Dr. Tucker graciously holds two copies of my book--an early one, and a more recent one. The purpose of that, is in case anyone ever wants to know, "Did you re-work your recorded memories to fit the historical facts as they were discovered?" I can demonstrate to them that I didn't. That assumes Dr. Tucker is willing to publicly cooperate at the time that question comes up. He will be in a position to look through the early version, and report, "No, he said it that way back in 2012."
But Dr. Tucker doesn't appear to take me seriously--he's doing it as a favor, perhaps because I shot a video interview of him in 2007, when nobody else was doing that, and it went viral; and I also gave him a good-quality interview for "Metaphysical Explorations."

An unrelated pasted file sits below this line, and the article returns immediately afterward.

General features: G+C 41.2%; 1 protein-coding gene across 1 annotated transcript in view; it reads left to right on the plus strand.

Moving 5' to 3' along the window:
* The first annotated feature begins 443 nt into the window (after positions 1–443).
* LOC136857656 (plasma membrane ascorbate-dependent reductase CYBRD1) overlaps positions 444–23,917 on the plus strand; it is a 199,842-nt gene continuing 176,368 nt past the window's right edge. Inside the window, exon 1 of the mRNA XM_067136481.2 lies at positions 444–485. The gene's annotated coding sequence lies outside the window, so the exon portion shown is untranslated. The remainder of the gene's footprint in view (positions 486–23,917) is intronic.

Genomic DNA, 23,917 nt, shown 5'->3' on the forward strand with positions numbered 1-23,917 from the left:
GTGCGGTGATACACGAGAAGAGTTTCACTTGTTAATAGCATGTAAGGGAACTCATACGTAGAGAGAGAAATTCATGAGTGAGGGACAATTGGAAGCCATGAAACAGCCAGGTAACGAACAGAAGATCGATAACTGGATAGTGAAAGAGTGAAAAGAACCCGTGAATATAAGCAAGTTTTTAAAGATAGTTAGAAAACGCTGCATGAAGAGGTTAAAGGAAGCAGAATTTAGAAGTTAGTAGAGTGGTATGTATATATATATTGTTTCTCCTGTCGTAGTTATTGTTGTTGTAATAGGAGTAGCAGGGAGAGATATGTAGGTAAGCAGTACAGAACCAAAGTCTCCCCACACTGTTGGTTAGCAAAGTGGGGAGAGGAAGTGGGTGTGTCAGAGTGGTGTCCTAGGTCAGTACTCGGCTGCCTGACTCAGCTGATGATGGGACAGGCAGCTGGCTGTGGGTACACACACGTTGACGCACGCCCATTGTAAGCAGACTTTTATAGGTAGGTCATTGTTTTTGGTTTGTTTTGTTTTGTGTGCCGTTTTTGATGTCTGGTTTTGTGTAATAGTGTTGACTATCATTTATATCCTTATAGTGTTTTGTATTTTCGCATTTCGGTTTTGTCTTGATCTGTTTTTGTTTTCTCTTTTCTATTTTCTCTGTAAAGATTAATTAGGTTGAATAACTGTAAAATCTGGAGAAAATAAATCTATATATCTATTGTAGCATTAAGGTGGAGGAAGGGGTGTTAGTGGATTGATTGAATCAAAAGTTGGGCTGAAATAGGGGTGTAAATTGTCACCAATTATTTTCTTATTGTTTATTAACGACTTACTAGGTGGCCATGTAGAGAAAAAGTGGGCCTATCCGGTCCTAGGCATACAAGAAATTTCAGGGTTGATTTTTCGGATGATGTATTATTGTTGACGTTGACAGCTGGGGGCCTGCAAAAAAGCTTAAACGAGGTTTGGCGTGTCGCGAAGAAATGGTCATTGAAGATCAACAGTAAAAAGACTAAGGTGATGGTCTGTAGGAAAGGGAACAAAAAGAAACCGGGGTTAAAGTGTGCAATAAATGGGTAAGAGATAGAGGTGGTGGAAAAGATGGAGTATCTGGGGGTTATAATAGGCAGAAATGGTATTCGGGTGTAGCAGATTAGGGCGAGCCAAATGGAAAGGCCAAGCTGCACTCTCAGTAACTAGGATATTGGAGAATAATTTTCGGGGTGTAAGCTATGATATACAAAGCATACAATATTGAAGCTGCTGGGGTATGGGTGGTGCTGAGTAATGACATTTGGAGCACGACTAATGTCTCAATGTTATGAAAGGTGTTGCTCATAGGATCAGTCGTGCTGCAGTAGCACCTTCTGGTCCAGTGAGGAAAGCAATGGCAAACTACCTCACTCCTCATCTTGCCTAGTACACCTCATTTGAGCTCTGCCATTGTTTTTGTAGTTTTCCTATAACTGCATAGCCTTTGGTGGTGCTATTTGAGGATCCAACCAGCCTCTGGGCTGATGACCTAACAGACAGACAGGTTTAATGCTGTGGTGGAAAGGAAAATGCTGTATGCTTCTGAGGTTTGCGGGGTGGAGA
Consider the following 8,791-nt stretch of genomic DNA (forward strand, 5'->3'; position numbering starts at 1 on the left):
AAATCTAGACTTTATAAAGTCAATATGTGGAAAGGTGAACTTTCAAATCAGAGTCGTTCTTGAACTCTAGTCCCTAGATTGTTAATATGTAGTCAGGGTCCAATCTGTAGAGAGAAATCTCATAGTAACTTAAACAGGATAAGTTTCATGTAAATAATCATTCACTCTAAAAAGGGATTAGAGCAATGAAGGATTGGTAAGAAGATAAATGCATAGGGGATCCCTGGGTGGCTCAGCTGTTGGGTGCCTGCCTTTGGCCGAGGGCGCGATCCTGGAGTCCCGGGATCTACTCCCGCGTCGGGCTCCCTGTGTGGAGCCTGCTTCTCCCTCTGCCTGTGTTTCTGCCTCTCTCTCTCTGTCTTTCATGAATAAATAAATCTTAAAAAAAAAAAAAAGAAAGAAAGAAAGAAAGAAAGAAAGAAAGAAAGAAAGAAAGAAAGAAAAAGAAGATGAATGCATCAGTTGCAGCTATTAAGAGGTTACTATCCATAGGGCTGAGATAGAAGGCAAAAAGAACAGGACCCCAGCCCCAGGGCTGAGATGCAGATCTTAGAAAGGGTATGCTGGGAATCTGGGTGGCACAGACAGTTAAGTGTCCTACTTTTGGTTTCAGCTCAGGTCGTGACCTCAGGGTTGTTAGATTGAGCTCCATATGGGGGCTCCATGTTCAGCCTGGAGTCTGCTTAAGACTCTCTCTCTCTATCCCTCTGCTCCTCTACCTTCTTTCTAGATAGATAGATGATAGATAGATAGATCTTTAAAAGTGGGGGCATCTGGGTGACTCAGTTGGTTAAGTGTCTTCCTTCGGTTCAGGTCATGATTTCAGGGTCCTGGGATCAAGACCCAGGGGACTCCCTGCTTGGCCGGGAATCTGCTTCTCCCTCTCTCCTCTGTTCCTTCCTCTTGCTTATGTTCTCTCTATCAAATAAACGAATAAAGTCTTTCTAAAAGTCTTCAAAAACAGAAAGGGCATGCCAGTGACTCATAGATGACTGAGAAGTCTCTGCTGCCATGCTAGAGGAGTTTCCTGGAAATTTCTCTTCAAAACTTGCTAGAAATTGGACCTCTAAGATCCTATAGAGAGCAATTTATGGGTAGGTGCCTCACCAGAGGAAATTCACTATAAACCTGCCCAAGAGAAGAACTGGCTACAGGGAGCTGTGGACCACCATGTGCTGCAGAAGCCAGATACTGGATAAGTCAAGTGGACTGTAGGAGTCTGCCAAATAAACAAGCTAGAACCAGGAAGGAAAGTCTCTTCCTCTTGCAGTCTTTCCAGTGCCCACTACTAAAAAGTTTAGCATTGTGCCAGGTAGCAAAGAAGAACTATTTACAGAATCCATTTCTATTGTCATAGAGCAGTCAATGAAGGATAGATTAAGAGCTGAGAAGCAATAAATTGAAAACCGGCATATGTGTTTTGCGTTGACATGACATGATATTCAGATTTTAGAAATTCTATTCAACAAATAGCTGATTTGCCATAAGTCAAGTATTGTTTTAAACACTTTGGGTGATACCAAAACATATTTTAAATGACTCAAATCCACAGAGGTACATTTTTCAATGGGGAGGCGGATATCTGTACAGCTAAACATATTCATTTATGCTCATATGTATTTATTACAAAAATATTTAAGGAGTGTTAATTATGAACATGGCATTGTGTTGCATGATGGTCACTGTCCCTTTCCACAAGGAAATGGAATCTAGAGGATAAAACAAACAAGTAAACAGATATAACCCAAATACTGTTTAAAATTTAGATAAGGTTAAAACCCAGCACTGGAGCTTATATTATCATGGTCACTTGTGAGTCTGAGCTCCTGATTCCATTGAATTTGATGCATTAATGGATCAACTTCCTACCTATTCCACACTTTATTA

But here's the question I'd suggest you ask yourself. If I'm self-deluded, I have to be very badly self-deluded. If I'm that badly self-deluded, logically, would I be capable of interviewing the foremost reincarnation researcher in the world? In such a way that I do a very credible job of it, so that he was pleased with it, and linked to that interview from his Department's website?
It doesn't make sense, does it? For the matter of that, I shouldn't be able to write essays of this calibre every other day or so, either.
Stephen Sakellarios, M.S.